When it comes to structure, it’s well worth thinking of the episode in acts one, two and three. Take the first episode of BOY MEETS GIRL for example. First up we have a teaser/hook: quick scene in which Judy reveals to Leo, on their date, that she was born with a penis. The first act focuses on main characters’ setups and “meeting the girl” – i.e. how they got to the date stage. The second act is “the date”, including the lead up to it and how families are supportive/unsupportive of the date, and a continuation from the teaser scene. The third act (which is shorter as it’s more of a conclusion to the episode) focuses on “acceptance” – Judy and her family are elated that she has finally found a decent man, and Leo announces to his family that he thinks she’s the one. It’s also worth thinking about how the following episode will be set up of there’s to be a continuing aspect. In WITLESS we have a teaser: Rhona tells Leanne she doesn’t want to live with her any more. Incident: witness a murder. Situation: forced into witness protection, ruining Rhona’s plans to get her own place and landing her with ditsy Leanne indefinitely. Problem: wind up unwittingly partying at the house of the murderer and chased by young chavs who are out to “finish” them. Hook for next episode: Leanne has left her bag – with a remnant of her personal identity – in the murderer’s house!


MAKE IT STAND OUT


What will make your series stand out from the crowd? THE OFFICE was a mokumentary taking advantage of the realistic minutiae of office life; something Ricky Gervais has done very well in that series and others such as DEREK and which were new approaches. THIS S ENGLAND tapped into the cultural shifts of the different decades; its success no doubt largely due to the nostalgia it creates. Shows like TWO PINTS OF LAGER AND A PACKET OF CRISPS tapped into that stage of life where you’re just starting to navigate adult life with your friends, whereas GAVIN AND STACEY gave us a slice of both the young adults and their older families’ lives – warts and all. GIMME GIMME GIMME was different at the time in that we had a gay main character which showed diversity, and more recently we’ve had VICIOUS and BOY MEETS GIRL, showing how times have changed and diversity is well and truly here to stay. Therefore, consider what your TV comedy can offer that is different to what has come before. How can it be brought to today’s audiences in a fresh way?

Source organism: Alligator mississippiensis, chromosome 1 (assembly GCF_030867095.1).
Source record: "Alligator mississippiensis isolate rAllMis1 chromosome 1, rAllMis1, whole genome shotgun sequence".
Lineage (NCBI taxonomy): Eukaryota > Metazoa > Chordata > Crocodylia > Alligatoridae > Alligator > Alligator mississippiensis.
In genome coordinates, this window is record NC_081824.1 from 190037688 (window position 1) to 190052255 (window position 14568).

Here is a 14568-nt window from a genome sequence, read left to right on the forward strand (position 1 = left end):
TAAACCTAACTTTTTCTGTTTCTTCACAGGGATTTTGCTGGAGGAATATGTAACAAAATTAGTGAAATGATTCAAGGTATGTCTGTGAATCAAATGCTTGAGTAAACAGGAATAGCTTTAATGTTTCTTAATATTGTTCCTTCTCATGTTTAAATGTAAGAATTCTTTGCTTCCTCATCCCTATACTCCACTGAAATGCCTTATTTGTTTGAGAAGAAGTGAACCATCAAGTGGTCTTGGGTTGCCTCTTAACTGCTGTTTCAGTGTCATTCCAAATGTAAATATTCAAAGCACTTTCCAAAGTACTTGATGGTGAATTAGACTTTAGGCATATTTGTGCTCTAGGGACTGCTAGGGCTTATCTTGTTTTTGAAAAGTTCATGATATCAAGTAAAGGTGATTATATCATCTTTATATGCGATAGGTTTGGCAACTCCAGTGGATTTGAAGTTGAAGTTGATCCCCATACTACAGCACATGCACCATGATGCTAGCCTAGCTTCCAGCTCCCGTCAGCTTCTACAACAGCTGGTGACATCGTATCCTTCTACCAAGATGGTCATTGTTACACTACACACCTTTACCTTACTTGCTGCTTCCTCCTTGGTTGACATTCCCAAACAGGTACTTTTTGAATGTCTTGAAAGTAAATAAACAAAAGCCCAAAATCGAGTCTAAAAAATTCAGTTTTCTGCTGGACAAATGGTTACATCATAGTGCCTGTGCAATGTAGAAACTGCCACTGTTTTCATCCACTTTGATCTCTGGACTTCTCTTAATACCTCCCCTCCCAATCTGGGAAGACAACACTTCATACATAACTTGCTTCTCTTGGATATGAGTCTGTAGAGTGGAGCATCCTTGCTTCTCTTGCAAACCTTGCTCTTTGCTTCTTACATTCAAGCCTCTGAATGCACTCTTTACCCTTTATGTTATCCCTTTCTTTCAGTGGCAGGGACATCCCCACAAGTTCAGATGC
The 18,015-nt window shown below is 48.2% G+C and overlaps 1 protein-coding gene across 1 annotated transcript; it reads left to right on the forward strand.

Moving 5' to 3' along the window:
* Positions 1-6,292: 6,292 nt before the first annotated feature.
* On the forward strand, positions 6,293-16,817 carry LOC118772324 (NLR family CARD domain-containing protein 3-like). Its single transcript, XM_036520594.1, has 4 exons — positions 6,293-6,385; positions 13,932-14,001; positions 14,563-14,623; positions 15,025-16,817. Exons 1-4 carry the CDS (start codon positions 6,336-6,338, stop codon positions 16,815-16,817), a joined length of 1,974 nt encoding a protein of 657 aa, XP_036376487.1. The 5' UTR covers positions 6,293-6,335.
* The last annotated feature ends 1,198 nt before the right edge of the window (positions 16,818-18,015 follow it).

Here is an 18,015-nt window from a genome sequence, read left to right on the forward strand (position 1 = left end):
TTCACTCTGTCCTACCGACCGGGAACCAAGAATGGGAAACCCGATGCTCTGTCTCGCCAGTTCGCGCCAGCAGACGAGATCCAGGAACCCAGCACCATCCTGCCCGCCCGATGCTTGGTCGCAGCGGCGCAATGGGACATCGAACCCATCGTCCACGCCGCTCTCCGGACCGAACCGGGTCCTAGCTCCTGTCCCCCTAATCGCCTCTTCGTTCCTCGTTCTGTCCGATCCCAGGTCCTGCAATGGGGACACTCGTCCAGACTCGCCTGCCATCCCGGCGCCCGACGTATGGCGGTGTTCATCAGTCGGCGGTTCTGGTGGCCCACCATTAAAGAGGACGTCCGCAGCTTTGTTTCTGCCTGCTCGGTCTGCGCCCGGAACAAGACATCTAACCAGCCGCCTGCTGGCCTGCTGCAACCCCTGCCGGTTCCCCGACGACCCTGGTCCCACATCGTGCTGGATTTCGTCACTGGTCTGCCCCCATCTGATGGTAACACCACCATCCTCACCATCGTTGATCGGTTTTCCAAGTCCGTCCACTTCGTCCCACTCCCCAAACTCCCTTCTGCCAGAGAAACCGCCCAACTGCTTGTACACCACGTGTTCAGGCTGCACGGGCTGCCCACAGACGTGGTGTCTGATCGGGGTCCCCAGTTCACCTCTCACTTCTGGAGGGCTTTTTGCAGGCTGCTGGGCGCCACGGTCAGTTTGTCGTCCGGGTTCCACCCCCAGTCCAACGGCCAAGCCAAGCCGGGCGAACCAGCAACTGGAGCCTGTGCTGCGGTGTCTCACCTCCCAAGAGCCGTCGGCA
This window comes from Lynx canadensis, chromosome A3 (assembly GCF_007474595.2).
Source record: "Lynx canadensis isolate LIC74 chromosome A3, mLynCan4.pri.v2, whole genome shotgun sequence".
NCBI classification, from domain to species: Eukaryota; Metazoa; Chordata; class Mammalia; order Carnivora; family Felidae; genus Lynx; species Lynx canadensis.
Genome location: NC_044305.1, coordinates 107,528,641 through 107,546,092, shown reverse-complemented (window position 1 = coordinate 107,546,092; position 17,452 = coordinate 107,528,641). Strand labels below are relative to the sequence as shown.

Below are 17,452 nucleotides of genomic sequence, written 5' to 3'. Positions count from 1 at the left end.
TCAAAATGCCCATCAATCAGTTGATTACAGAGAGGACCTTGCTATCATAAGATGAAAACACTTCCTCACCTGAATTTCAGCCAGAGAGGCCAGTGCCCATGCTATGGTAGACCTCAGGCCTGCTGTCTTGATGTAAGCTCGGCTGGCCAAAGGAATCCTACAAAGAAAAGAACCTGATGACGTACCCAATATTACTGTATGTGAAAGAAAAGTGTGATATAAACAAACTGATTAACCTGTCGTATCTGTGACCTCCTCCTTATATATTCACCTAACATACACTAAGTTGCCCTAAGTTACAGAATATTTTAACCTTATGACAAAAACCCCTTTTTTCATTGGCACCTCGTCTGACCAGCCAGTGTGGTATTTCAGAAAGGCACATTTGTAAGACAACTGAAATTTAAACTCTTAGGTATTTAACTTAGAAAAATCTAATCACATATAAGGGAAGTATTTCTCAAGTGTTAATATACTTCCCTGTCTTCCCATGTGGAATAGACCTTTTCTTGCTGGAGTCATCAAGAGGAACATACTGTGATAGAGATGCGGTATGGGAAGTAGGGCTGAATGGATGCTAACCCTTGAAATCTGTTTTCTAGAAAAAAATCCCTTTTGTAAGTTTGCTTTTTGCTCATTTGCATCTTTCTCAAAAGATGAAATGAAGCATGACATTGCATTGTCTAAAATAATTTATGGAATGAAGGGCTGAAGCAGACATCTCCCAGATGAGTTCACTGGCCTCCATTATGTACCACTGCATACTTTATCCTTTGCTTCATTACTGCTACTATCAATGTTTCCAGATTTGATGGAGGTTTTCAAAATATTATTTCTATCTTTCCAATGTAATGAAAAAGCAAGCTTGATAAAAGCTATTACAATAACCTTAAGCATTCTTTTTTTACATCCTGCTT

DOES IT HAVE A NARRATIVE?


New comedy WITLESS was picked up by the BBC after they requested something from the writers with more narrative – which is where ideas for “drama” or continuing storyline aspects come in handy. Rather than creating a straight up sitcom like some of the classics, a comedy series these days needs that narrative appeal. Consider what your show is really about. In Witless, it’s about two flatmates that are a bad match for one another, and through the conflict of being forced to remain flatmates whilst under witness protection they start to develop a real friendship – realising they need each other.


THINK ABOUT AUDIENCE EMOTIONS


The biggest testament to any TV series is how it affects the audience. DEREK may just be another one of Ricky’s mokumentaries in which he gets to play a fun and silly character, but the series really does pull on the heart strings and highlights some of the serious issues faced in care homes. BOY MEETS GIRL may have cashed in with its fresh and topical take on the romcom genre, in which a transgender character is accepted for who she is, but the series has been reported to have given audience members hope; it actually means something to them. Conversely, sitcoms can be a form of release for an audience. Seeing the characters go through all the embarrassing things you have – or haven’t yet – done is really fun. Will your characters be relatable? Will the audience gain more than just a laugh from watching your series?


Want to read more from WRITESOFLUID on comedy? Learning about CREATING A STORY ENGINE can also be really useful for writing TV comedies. Wanna write comedy movies? Why not check out my WRITING AND SELLING ROMANTIC COMEDY SCREENPLAYS book review. Then there’s my INTERVIEW WITH COMEDY WRITER SIMON DUNN.



Want to come to London Screenwriters’ Festival to learn more about TV genres? Use my special discount code: SOFLUID-16X to get a £23 discount!